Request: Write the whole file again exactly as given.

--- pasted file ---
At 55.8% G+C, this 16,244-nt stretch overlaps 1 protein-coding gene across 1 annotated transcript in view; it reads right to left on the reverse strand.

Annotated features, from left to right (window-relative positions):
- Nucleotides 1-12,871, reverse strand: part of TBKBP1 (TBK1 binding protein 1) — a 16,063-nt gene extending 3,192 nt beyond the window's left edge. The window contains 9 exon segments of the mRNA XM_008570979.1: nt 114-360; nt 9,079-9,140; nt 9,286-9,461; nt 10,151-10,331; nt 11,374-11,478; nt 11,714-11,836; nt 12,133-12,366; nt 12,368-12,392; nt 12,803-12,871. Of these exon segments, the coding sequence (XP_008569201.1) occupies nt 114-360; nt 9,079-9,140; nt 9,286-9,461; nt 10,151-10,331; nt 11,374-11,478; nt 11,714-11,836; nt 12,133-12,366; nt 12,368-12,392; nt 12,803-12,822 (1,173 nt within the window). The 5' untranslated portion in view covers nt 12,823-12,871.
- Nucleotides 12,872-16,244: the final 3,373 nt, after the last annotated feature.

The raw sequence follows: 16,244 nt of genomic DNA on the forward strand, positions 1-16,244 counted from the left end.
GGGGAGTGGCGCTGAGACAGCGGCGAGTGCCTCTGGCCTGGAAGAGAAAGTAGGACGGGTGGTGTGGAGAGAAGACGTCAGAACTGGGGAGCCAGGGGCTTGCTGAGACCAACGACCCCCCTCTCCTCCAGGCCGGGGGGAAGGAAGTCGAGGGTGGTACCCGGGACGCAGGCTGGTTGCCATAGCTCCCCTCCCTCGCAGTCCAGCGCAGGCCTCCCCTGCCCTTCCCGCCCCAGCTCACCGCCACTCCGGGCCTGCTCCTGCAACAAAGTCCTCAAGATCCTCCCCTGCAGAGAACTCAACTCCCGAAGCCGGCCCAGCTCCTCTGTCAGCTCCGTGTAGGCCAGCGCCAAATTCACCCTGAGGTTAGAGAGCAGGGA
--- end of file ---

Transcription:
At 55.8% G+C, this 16,244-nt stretch overlaps 1 protein-coding gene across 1 annotated transcript in view; it reads right to left on the reverse strand.

Annotated features, from left to right (window-relative positions):
- Nucleotides 1-12,871, reverse strand: part of TBKBP1 (TBK1 binding protein 1) — a 16,063-nt gene extending 3,192 nt beyond the window's left edge. The window contains 9 exon segments of the mRNA XM_008570979.1: nt 114-360; nt 9,079-9,140; nt 9,286-9,461; nt 10,151-10,331; nt 11,374-11,478; nt 11,714-11,836; nt 12,133-12,366; nt 12,368-12,392; nt 12,803-12,871. Of these exon segments, the coding sequence (XP_008569201.1) occupies nt 114-360; nt 9,079-9,140; nt 9,286-9,461; nt 10,151-10,331; nt 11,374-11,478; nt 11,714-11,836; nt 12,133-12,366; nt 12,368-12,392; nt 12,803-12,822 (1,173 nt within the window). The 5' untranslated portion in view covers nt 12,823-12,871.
- Nucleotides 12,872-16,244: the final 3,373 nt, after the last annotated feature.

The raw sequence follows: 16,244 nt of genomic DNA on the forward strand, positions 1-16,244 counted from the left end.
GGGGAGTGGCGCTGAGACAGCGGCGAGTGCCTCTGGCCTGGAAGAGAAAGTAGGACGGGTGGTGTGGAGAGAAGACGTCAGAACTGGGGAGCCAGGGGCTTGCTGAGACCAACGACCCCCCTCTCCTCCAGGCCGGGGGGAAGGAAGTCGAGGGTGGTACCCGGGACGCAGGCTGGTTGCCATAGCTCCCCTCCCTCGCAGTCCAGCGCAGGCCTCCCCTGCCCTTCCCGCCCCAGCTCACCGCCACTCCGGGCCTGCTCCTGCAACAAAGTCCTCAAGATCCTCCCCTGCAGAGAACTCAACTCCCGAAGCCGGCCCAGCTCCTCTGTCAGCTCCGTGTAGGCCAGCGCCAAATTCACCCTGAGGTTAGAGAGCAGGGA